For the second night in a row, candidates showed a divide on health care. The more moderate candidates, like former Colorado Governor John Hickenlooper and Colorado Senator Michael Bennet, pushed back on Sanders' sweeping Medicare for all plan, instead arguing for an optional government-run insurance plan instead.

  • Sen. Michael Bennet, D-Colo.:

    And that every family and every person in America can make a choice for their family about whether they want a public option.

  • Lisa Desjardins:

    With a crowded stage and front-runners getting the most early questions, other candidates, like Senator Kirsten Gillibrand of New York in particular, fought to insert themselves into the debate.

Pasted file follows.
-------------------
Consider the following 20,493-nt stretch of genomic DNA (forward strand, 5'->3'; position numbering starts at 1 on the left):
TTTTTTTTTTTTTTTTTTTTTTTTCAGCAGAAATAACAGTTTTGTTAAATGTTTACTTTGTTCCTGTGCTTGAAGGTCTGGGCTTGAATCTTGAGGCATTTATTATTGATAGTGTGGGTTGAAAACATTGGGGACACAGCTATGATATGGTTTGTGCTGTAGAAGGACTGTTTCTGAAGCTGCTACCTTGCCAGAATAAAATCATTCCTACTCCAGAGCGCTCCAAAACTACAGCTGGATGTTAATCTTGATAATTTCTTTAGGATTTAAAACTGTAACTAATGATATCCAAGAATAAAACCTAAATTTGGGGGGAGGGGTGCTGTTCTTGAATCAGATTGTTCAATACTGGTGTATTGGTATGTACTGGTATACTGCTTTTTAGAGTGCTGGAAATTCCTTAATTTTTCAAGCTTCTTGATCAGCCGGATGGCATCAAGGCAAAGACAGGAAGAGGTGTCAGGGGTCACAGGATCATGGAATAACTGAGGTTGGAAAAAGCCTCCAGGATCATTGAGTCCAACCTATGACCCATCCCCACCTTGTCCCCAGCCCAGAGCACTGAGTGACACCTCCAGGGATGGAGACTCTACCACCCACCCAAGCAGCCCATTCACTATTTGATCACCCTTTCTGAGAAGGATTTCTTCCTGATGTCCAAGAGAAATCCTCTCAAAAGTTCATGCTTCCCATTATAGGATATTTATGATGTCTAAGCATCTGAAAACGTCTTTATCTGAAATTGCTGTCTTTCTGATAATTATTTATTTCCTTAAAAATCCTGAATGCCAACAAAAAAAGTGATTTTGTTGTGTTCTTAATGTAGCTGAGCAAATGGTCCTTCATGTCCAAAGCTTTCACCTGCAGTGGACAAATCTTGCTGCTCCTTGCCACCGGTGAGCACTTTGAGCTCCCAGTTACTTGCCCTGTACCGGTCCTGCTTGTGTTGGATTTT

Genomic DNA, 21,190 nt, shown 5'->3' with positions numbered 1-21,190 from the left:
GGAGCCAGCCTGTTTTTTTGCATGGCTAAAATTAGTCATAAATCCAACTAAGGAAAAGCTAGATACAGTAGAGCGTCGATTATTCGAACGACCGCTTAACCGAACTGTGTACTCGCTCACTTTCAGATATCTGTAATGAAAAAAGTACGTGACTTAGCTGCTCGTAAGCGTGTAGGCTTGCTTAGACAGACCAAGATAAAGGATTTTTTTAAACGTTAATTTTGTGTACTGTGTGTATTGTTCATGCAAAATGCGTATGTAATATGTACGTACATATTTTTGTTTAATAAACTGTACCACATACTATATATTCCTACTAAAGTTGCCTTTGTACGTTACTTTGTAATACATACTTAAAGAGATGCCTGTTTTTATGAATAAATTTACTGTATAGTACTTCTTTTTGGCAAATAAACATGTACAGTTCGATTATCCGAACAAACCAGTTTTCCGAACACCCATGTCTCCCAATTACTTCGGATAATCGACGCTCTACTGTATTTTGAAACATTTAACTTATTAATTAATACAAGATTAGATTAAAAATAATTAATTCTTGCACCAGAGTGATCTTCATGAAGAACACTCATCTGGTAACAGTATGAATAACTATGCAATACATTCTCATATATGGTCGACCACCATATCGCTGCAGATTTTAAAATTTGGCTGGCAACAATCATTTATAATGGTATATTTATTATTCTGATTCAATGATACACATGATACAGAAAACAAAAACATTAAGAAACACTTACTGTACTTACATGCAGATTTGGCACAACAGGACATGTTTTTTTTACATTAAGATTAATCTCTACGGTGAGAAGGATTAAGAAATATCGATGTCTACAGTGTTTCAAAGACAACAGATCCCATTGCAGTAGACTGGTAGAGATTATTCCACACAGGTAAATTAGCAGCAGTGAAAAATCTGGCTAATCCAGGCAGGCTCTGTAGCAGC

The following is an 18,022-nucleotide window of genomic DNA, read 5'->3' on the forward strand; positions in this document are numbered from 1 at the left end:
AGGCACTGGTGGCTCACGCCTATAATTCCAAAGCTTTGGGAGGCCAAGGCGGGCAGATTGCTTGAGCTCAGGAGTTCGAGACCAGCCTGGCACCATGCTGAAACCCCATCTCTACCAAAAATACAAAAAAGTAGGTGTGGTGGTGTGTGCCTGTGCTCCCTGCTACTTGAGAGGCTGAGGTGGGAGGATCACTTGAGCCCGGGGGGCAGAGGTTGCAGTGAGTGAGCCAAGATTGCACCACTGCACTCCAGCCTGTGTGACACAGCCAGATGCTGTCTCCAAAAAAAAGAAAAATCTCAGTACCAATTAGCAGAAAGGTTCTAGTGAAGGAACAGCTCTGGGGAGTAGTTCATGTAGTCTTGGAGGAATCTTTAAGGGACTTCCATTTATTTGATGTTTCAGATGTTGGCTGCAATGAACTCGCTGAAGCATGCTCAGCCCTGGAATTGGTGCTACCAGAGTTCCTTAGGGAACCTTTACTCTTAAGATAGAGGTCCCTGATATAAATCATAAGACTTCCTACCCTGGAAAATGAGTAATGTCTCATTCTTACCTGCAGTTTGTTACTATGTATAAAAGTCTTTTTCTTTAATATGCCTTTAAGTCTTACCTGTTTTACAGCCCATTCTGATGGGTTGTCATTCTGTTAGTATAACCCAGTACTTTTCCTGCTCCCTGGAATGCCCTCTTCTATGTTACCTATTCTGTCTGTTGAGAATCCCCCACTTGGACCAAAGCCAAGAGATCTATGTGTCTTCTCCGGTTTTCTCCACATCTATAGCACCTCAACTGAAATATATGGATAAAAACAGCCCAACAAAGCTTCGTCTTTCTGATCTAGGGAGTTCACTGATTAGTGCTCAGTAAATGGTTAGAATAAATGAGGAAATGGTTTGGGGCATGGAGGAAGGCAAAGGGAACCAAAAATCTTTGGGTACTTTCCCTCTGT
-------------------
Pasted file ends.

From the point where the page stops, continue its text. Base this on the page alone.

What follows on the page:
• Question:

    We are going to talk about health care at length, Senator, but at — for the moment, my colleague…

  • Sen. Kirsten Gillibrand, D-N.Y.:

    I wrote the part in Senator Sanders' bill — I wrote the part in Senator Sanders' bill that is the transition, which merges what the two senators said.

  • Lisa Desjardins:

    Political outsiders author Marianne Williamson and entrepreneur Andrew Yang spoke the least. Yang said today his microphone was turned off most of the night, a charge NBC flatly denied. Both raised ideas not brought up otherwise, including this from Williamson on race:

  • Marianne Williamson:

    And the Democratic Party should be on the side of reparations for slavery for this very reason.

  • Lisa Desjardins:

    All 10 candidates agreed on one significant issue, that their health care plans would covered undocumented immigrants.

    The Democratic candidates will share the debate stage again next month.